25 Jan 2013

ANDREZ BERGEN - A LITERARY PERSPECTIVE ON LIFE

By David Lee Andrews   Posted at  06:00   PERSONAL-BLOGS

Andrez Beregen Book Now if you think about it for a year or ten; art, movies, and music, are three very different forms of entertainment. One is a visual stimulant: prodding at your cornea a hue at a time. Another is a visceral catalyst: tugging at your neurons, one, by one, by one. And as for the last proxy -- well -- who knows? Maybe my good friend and Australian buddy, Andrez Beregen, will! Heck, I did speak to him just the other day, whilst analysing a monkey with a banana. OOGA! OGGA!


Andrez Bergen At Amazon


Andrez Beregen 1) What are your own origins, Andrez? Plus what path did you take in life to get to where you are today?   I was born in Melbourne (Australia) and grew up there, apart from a small stint on the Gold Coast. Went to Melbourne High School and Melbourne Uni — I studied history and art — and wanted, at various points in my life, to be a comic book writer/artist and filmmaker. Sadly, I succeeded at neither. Partied instead in London and traveled around Europe for a year when I was 23, and have lived in Tokyo for the past 11 years.

Along the way, I started up an indie electronic record label in Melbourne called 'IF? Records' (in 1995), made music as 'Little Nobody and Funk Gadget', DJ'd quite a lot, and have worked as a journalist (specializing in techno, movies and anime) since 1994. 


I got married in 2005 to my wife, Yoko, an artist from Fukuoka. We have a seven year old daughter, and I published my first novel ('Tobacco-Stained Mountain Goat') in 2011.

Drunken Angel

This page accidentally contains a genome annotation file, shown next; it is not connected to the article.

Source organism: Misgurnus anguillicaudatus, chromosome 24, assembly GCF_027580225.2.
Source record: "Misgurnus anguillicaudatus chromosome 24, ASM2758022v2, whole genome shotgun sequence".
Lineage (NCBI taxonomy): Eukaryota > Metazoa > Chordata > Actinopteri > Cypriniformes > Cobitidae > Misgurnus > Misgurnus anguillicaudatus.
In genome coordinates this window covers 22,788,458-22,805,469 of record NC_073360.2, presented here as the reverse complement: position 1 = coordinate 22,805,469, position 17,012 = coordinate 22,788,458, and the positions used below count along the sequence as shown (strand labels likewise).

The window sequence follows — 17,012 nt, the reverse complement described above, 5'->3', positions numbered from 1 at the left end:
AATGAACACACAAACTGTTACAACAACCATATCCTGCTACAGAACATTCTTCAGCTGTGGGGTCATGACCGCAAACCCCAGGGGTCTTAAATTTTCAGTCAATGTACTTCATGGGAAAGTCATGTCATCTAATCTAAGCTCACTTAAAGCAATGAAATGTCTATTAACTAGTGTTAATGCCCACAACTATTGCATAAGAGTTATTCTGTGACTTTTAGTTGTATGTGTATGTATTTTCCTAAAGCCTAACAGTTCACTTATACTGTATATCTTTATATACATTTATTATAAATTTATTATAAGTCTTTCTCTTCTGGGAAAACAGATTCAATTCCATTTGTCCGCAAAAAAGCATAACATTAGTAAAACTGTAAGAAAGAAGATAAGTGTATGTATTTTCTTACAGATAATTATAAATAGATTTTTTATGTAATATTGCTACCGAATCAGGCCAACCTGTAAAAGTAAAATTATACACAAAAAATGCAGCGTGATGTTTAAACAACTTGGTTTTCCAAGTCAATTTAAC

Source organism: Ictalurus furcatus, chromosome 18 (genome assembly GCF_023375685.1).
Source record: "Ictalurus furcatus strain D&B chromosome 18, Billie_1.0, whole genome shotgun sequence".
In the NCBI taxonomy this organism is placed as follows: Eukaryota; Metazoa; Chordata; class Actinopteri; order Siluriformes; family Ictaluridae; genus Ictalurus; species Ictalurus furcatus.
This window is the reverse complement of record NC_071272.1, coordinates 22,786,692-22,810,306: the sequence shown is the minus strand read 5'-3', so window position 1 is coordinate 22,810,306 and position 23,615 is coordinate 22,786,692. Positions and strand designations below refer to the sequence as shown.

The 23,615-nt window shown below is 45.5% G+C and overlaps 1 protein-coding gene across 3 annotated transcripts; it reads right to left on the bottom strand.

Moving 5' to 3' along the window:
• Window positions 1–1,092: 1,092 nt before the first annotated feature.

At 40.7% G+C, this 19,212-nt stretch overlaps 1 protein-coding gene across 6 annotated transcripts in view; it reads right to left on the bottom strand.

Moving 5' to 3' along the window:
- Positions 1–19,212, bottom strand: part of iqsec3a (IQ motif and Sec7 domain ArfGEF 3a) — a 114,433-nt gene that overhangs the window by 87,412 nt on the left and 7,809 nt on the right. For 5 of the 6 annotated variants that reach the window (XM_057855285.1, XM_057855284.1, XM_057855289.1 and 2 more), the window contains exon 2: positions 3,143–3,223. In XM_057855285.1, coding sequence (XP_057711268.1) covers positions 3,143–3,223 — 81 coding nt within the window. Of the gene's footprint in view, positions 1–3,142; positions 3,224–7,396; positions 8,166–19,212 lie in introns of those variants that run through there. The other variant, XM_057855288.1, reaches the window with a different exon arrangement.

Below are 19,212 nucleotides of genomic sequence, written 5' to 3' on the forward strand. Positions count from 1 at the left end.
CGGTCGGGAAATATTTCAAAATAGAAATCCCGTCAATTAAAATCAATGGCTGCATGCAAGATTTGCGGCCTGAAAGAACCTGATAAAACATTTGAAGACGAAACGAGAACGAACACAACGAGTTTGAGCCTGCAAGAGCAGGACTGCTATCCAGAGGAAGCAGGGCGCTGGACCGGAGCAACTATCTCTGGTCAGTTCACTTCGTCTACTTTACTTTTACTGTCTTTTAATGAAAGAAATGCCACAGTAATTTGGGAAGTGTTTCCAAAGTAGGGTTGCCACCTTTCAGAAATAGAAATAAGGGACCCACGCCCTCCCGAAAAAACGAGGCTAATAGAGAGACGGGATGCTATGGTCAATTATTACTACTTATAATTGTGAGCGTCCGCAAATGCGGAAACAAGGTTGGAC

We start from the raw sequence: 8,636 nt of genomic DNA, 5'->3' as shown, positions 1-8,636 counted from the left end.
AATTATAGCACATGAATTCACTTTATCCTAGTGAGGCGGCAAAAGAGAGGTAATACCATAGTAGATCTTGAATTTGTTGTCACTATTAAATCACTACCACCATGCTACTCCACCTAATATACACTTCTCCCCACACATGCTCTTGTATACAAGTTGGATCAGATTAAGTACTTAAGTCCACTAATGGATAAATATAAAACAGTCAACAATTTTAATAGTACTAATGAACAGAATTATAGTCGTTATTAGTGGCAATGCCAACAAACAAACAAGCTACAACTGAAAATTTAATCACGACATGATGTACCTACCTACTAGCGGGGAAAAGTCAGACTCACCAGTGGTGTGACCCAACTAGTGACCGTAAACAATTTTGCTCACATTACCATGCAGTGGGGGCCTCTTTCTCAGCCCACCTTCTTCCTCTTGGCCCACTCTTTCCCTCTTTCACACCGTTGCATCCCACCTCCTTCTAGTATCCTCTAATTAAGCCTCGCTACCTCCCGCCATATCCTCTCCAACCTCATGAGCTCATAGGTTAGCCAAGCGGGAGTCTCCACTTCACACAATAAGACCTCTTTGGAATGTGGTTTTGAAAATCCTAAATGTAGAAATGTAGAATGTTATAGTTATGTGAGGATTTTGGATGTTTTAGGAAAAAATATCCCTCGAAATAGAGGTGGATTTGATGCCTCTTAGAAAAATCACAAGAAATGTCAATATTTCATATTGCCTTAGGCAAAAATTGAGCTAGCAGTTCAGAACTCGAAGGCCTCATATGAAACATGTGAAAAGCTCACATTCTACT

2) What inspired you to create your novel, ‘One Hundred Years of Vicissitude’, and can you tell us a bit about it?   Definitely having lived in Japan over the past decade was the principle inspiration behind developing the novel — it's my homage to this country. But I had an interest in things Japanese before I moved here, which started way back when I nabbed a rerun of the 007-in-Japan movie 'You Only Live Twice' (1967) when I was a wee tacker on TV. That kick-started the whole fascination thing, along with childhood cartoons like 'Gigantor' and 'Kimba the White Lion'.

The novel owes much to cinematic directors like Akira Kurosawa ('Drunken Angel'), Seijun Suzuki ('Tokyo Drifter') and Satoshi Kon ('Millennium Actress'), along with famous Japanese actors, enka singers, writers, characters and manga artists.

But the novel is not just about Japan. Douglas MacArthur gets a shoo-in, as do 'The Wizard of Oz' and Red Riding Hood.

It's also about the four-Rs: regret, revenge, retribution and redemption. In some ways it was shaped by the experience of writing my previous novel 'Tobacco-Stained Mountain Goat' (it shares some of the same heritage, along with a central character), and the concept of how life-changing — for good and for bad — having kids truly can be.

3) If your style of writing was a a piece of music, what would it be and why?   Definitely cut-up electronica, of the type I do under my 'Little Nobody' alias: sampling, reconfiguring, twisting into a new material while still paying homage to the original source/content. I think this track is a fairly decent simile:




George Sanders